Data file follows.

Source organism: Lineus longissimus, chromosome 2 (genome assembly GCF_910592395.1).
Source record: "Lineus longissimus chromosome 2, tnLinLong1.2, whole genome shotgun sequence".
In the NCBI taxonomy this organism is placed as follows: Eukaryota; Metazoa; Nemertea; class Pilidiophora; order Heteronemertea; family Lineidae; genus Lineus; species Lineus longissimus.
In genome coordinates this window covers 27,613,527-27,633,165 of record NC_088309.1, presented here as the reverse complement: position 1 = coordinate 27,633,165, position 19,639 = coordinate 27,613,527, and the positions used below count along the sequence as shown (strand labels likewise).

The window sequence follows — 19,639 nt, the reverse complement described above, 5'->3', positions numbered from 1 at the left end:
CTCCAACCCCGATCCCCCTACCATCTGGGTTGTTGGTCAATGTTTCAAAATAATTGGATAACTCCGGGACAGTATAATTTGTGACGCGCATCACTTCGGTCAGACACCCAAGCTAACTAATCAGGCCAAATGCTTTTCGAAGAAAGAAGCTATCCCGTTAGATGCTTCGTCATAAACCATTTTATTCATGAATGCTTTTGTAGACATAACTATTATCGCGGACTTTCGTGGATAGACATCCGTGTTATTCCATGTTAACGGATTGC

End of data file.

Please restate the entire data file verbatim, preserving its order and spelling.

Source organism: Lineus longissimus, chromosome 2 (genome assembly GCF_910592395.1).
Source record: "Lineus longissimus chromosome 2, tnLinLong1.2, whole genome shotgun sequence".
In the NCBI taxonomy this organism is placed as follows: Eukaryota; Metazoa; Nemertea; class Pilidiophora; order Heteronemertea; family Lineidae; genus Lineus; species Lineus longissimus.
In genome coordinates this window covers 27,613,527-27,633,165 of record NC_088309.1, presented here as the reverse complement: position 1 = coordinate 27,633,165, position 19,639 = coordinate 27,613,527, and the positions used below count along the sequence as shown (strand labels likewise).

The window sequence follows — 19,639 nt, the reverse complement described above, 5'->3', positions numbered from 1 at the left end:
CTCCAACCCCGATCCCCCTACCATCTGGGTTGTTGGTCAATGTTTCAAAATAATTGGATAACTCCGGGACAGTATAATTTGTGACGCGCATCACTTCGGTCAGACACCCAAGCTAACTAATCAGGCCAAATGCTTTTCGAAGAAAGAAGCTATCCCGTTAGATGCTTCGTCATAAACCATTTTATTCATGAATGCTTTTGTAGACATAACTATTATCGCGGACTTTCGTGGATAGACATCCGTGTTATTCCATGTTAACGGATTGC